Can’t beat this deal: Reverser is free on Monday and Tuesday. If you don’t have it, get it now and tell a friend. And if you like it, please consider getting one of our other apps, like SuperSlo, to show your support. Thanks!
In mid-2014, I released my first video editor to the App Store, Super-Mo. I quickly changed the name to Supercut, which is a heckuva’ lot easier to spell (and therefore, to search) than Super-Mo, but the core mission remained the same: To be an easy-to-use video toolbox that lets you do everything under the sun with any video clip in your library: zooming, cropping, rotating, filtering, adding music, overlays, and slow-motion, and even reversing.
Unfortunately, with the release of iOS 8, a small but important piece of Supercut stopped working—the ability to add music to video clips. The reason for that turns out to be an incredibly obscure change in the way the iOS media framework handles memory management in iOS 8. We could argue over who is to blame for the bug (I certainly wouldn’t point the finger at myself), but as of today, I’ve finally figured out what was causing the problem and submitted an update to the App Store that will fix the issue.
Why is this important? Well, as soon as I discovered the flaw and realized that it would take a while to fix, I pulled Supercut from the App Store. Now that a fix in the works, I have returned it to sale. The update should be released within a couple of weeks and it will have a couple of other small fixes in it as well, including a complete removal of the watermark. So for those of you who have been wondering where Supercut went and when it will return, you now have an answer.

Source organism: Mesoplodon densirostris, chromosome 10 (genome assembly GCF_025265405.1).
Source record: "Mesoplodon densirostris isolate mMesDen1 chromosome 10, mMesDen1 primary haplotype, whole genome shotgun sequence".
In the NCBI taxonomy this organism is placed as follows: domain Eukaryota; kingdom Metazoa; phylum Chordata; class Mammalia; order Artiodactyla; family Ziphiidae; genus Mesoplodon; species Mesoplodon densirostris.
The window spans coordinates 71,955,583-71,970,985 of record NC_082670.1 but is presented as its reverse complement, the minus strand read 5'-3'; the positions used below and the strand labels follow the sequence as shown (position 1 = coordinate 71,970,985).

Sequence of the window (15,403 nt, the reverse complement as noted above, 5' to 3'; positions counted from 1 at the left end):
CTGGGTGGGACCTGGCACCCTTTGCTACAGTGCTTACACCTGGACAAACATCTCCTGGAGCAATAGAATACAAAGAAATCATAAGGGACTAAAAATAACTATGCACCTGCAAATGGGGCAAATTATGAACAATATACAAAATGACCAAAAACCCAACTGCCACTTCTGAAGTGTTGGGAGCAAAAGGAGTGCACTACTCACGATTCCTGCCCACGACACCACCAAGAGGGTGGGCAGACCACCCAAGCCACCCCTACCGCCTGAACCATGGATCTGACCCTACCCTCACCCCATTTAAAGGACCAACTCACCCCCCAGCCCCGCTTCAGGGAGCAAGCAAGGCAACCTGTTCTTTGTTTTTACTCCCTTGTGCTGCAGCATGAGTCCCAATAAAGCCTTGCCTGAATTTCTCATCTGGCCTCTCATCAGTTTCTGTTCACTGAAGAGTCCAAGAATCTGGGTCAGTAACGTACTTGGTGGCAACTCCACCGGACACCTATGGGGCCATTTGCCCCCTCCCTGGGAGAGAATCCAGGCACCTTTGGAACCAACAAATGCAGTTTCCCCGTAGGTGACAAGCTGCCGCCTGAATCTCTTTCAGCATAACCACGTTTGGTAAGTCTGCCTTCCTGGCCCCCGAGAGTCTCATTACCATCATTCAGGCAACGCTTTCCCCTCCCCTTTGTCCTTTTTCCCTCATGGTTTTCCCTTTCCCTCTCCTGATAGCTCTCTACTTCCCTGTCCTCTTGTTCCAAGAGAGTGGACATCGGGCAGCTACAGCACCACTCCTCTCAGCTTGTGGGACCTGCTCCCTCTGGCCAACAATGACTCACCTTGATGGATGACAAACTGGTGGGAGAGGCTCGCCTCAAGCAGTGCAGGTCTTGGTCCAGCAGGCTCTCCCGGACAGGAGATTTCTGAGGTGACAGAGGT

One thing that’s worth mentioning is that Supercut’s ambitious feature is a departure from the trend for apps to focus on one thing and to that one thing very well. The theory is that in today’s market place, apps that do many things are less viable than apps that are highly specialized. There is certainly plenty of validity to that theory: Reverser, Reverser Cam, and SuperSlo each are essentially stripped down versions of Supercut with narrow purposes, and each of them has sold many more copies than Supercut.
Still, I think that that as mobile devices continue to grow more powerful and user interfaces get better, that trend will change, so I’m not giving up on Supercut. My view is the demand for apps with more comprehensive feature sets is going to grow, perhaps not immediately, but in the foreseeable future, and I want Supercut to be be on the leading edge of that change. Therefore, expect to see more improvements to Supercut, both in terms of additional features as well as improvements to its interface and performance.
To be clear, I’m not giving up on targeted apps—I’ll continue to update the ones I already sell, and will probably add one or two more focused apps. As of today, there’s certainly more demand for that kind of app—but over time, I think that the market will evolve, and I think Supercut will stand to benefit when it does.
This is another nerdy post that doesn’t have anything directly to do with Magic App Factory or any of its apps, but I nonetheless feel compelled to give a shout out to the latest semester of CS 193p, the outstanding Stanford University course on iOS development taught by Paul Hegarty.